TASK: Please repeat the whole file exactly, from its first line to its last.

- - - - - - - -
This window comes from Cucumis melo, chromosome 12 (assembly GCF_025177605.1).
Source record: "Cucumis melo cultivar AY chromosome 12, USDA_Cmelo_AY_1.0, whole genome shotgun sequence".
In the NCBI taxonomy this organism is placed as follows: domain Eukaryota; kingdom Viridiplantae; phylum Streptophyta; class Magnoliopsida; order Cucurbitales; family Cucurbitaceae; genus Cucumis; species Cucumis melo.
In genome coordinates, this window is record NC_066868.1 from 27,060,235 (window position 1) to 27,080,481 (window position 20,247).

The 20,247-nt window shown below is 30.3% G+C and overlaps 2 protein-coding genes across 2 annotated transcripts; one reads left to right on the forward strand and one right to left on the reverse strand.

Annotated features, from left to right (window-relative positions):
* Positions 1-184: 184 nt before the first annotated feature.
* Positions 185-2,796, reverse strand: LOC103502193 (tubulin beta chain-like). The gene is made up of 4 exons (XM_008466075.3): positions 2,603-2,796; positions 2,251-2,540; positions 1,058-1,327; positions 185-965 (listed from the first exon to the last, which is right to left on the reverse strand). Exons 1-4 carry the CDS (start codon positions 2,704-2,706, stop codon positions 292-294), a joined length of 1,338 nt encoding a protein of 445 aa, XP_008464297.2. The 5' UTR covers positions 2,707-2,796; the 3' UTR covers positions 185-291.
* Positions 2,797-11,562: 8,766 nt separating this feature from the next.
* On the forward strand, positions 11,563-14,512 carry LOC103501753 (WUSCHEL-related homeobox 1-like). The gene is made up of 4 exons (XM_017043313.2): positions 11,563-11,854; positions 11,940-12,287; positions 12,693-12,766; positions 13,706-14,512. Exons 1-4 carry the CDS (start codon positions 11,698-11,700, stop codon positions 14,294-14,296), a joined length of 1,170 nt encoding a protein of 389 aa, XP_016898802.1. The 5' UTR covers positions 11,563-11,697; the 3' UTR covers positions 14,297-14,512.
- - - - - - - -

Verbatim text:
This window comes from Cucumis melo, chromosome 12 (assembly GCF_025177605.1).
Source record: "Cucumis melo cultivar AY chromosome 12, USDA_Cmelo_AY_1.0, whole genome shotgun sequence".
In the NCBI taxonomy this organism is placed as follows: domain Eukaryota; kingdom Viridiplantae; phylum Streptophyta; class Magnoliopsida; order Cucurbitales; family Cucurbitaceae; genus Cucumis; species Cucumis melo.
In genome coordinates, this window is record NC_066868.1 from 27,060,235 (window position 1) to 27,080,481 (window position 20,247).

The 20,247-nt window shown below is 30.3% G+C and overlaps 2 protein-coding genes across 2 annotated transcripts; one reads left to right on the forward strand and one right to left on the reverse strand.

Annotated features, from left to right (window-relative positions):
* Positions 1-184: 184 nt before the first annotated feature.
* Positions 185-2,796, reverse strand: LOC103502193 (tubulin beta chain-like). The gene is made up of 4 exons (XM_008466075.3): positions 2,603-2,796; positions 2,251-2,540; positions 1,058-1,327; positions 185-965 (listed from the first exon to the last, which is right to left on the reverse strand). Exons 1-4 carry the CDS (start codon positions 2,704-2,706, stop codon positions 292-294), a joined length of 1,338 nt encoding a protein of 445 aa, XP_008464297.2. The 5' UTR covers positions 2,707-2,796; the 3' UTR covers positions 185-291.
* Positions 2,797-11,562: 8,766 nt separating this feature from the next.
* On the forward strand, positions 11,563-14,512 carry LOC103501753 (WUSCHEL-related homeobox 1-like). The gene is made up of 4 exons (XM_017043313.2): positions 11,563-11,854; positions 11,940-12,287; positions 12,693-12,766; positions 13,706-14,512. Exons 1-4 carry the CDS (start codon positions 11,698-11,700, stop codon positions 14,294-14,296), a joined length of 1,170 nt encoding a protein of 389 aa, XP_016898802.1. The 5' UTR covers positions 11,563-11,697; the 3' UTR covers positions 14,297-14,512.